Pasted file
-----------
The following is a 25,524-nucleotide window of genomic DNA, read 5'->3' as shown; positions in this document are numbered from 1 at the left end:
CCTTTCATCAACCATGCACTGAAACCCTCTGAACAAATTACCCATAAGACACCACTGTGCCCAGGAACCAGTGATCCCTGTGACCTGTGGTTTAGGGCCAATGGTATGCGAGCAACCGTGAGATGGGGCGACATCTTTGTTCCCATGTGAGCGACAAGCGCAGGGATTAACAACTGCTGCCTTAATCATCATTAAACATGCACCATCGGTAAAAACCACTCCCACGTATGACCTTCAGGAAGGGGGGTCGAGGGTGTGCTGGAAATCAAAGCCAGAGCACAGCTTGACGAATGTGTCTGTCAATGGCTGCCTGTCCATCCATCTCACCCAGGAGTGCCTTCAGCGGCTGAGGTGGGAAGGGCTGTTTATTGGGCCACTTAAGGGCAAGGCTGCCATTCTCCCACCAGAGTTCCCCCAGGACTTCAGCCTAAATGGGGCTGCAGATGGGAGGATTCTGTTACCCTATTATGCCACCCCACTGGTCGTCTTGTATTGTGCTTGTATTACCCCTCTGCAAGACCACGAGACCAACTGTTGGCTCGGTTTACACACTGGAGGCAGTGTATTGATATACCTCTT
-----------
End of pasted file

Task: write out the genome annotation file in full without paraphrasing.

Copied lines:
The following is a 25,524-nucleotide window of genomic DNA, read 5'->3' as shown; positions in this document are numbered from 1 at the left end:
CCTTTCATCAACCATGCACTGAAACCCTCTGAACAAATTACCCATAAGACACCACTGTGCCCAGGAACCAGTGATCCCTGTGACCTGTGGTTTAGGGCCAATGGTATGCGAGCAACCGTGAGATGGGGCGACATCTTTGTTCCCATGTGAGCGACAAGCGCAGGGATTAACAACTGCTGCCTTAATCATCATTAAACATGCACCATCGGTAAAAACCACTCCCACGTATGACCTTCAGGAAGGGGGGTCGAGGGTGTGCTGGAAATCAAAGCCAGAGCACAGCTTGACGAATGTGTCTGTCAATGGCTGCCTGTCCATCCATCTCACCCAGGAGTGCCTTCAGCGGCTGAGGTGGGAAGGGCTGTTTATTGGGCCACTTAAGGGCAAGGCTGCCATTCTCCCACCAGAGTTCCCCCAGGACTTCAGCCTAAATGGGGCTGCAGATGGGAGGATTCTGTTACCCTATTATGCCACCCCACTGGTCGTCTTGTATTGTGCTTGTATTACCCCTCTGCAAGACCACGAGACCAACTGTTGGCTCGGTTTACACACTGGAGGCAGTGTATTGATATACCTCTT